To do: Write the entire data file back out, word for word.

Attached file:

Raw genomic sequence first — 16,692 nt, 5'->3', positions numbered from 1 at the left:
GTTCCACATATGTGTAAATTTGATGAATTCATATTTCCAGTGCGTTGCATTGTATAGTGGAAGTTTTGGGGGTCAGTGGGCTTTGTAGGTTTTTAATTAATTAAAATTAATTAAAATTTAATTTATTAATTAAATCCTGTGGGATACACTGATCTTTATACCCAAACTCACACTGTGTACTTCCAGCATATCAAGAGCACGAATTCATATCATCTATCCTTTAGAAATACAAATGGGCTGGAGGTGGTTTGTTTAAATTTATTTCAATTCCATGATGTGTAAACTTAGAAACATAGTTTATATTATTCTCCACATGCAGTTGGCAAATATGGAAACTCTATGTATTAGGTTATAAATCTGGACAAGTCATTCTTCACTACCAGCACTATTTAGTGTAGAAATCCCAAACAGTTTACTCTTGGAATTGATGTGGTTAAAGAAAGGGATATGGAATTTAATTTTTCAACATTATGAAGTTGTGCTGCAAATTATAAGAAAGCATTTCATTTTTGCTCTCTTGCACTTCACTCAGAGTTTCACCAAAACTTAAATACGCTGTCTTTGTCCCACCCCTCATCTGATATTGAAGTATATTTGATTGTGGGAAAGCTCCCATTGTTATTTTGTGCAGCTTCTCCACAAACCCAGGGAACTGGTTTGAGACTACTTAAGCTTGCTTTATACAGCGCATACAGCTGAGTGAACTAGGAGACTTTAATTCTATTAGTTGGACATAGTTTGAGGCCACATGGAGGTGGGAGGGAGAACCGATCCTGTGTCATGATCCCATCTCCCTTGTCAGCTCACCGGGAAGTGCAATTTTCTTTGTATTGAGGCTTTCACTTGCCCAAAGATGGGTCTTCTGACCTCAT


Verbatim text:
Raw genomic sequence first — 16,692 nt, 5'->3', positions numbered from 1 at the left:
GTTCCACATATGTGTAAATTTGATGAATTCATATTTCCAGTGCGTTGCATTGTATAGTGGAAGTTTTGGGGGTCAGTGGGCTTTGTAGGTTTTTAATTAATTAAAATTAATTAAAATTTAATTTATTAATTAAATCCTGTGGGATACACTGATCTTTATACCCAAACTCACACTGTGTACTTCCAGCATATCAAGAGCACGAATTCATATCATCTATCCTTTAGAAATACAAATGGGCTGGAGGTGGTTTGTTTAAATTTATTTCAATTCCATGATGTGTAAACTTAGAAACATAGTTTATATTATTCTCCACATGCAGTTGGCAAATATGGAAACTCTATGTATTAGGTTATAAATCTGGACAAGTCATTCTTCACTACCAGCACTATTTAGTGTAGAAATCCCAAACAGTTTACTCTTGGAATTGATGTGGTTAAAGAAAGGGATATGGAATTTAATTTTTCAACATTATGAAGTTGTGCTGCAAATTATAAGAAAGCATTTCATTTTTGCTCTCTTGCACTTCACTCAGAGTTTCACCAAAACTTAAATACGCTGTCTTTGTCCCACCCCTCATCTGATATTGAAGTATATTTGATTGTGGGAAAGCTCCCATTGTTATTTTGTGCAGCTTCTCCACAAACCCAGGGAACTGGTTTGAGACTACTTAAGCTTGCTTTATACAGCGCATACAGCTGAGTGAACTAGGAGACTTTAATTCTATTAGTTGGACATAGTTTGAGGCCACATGGAGGTGGGAGGGAGAACCGATCCTGTGTCATGATCCCATCTCCCTTGTCAGCTCACCGGGAAGTGCAATTTTCTTTGTATTGAGGCTTTCACTTGCCCAAAGATGGGTCTTCTGACCTCAT